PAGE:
They looked at the Lloyds letter and said to ignore.
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Re: Tax Residency (bank requirements)

Post by JohnD » Fri Apr 27, 2018 10:56 am

StevePIraq wrote:
Thu Apr 26, 2018 1:25 pm
I have just returned from the Hua Hin Revenue office, where I had a very informative discussion and was advised the following:
You only need a Thai TIN if you have a business, work in Thailand or earn a taxable income in Thailand by any other means. If you do not earn a taxable income you do not need a Thai TIN.
They looked at the Lloyds letter and said to ignore.
1. Thanks for feedback above.
Sooner or later, in my opinion they will need proof that you do not need to pay any kind of tax anywhere, this may be verified by data using your current*TIN (assuming you have listed all your world-wide assets, some tax authorities require this).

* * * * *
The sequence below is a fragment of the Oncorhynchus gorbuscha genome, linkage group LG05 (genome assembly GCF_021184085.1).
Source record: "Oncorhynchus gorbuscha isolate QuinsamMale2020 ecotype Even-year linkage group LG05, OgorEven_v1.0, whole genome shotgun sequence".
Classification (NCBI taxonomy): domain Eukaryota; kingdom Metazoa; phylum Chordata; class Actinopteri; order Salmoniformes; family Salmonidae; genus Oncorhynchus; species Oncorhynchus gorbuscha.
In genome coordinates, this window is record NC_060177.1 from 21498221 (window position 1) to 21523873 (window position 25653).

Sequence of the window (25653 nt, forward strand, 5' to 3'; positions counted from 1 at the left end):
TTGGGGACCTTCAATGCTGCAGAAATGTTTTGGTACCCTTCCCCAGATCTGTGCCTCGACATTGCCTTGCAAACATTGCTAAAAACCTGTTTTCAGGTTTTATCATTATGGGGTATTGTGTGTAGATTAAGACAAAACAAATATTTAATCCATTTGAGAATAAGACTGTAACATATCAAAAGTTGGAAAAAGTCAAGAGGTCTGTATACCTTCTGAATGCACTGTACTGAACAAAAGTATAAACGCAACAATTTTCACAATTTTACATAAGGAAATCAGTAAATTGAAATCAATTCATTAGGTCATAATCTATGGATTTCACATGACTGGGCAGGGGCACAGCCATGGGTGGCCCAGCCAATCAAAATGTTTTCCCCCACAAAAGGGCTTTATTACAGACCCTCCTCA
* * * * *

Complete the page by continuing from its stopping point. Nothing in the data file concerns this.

Saying you have no taxable income and live less than 180 days a year in any one place may be good enough for a while.
(The 180 day residency is the usually the first criteria to assign a country where your tax liabilities lie. Other criteria being income earned and property ownership in a country and this can take precedence over the 180 day residency.)

2. What if your overseas bank requests a TIN (or some equivalent data), otherwise they will freeze or close your account – there are stories like this.
The above would be a reasonable first response; even add a cursory statement that you reside in Thailand for ‘more than 180 days’ in a given year. In my opinion, this is better option than ‘less than 180 days’, to get them to back off.
It remains to be seen what will happen next – my guess is nothing for a year or two, hopefully several years.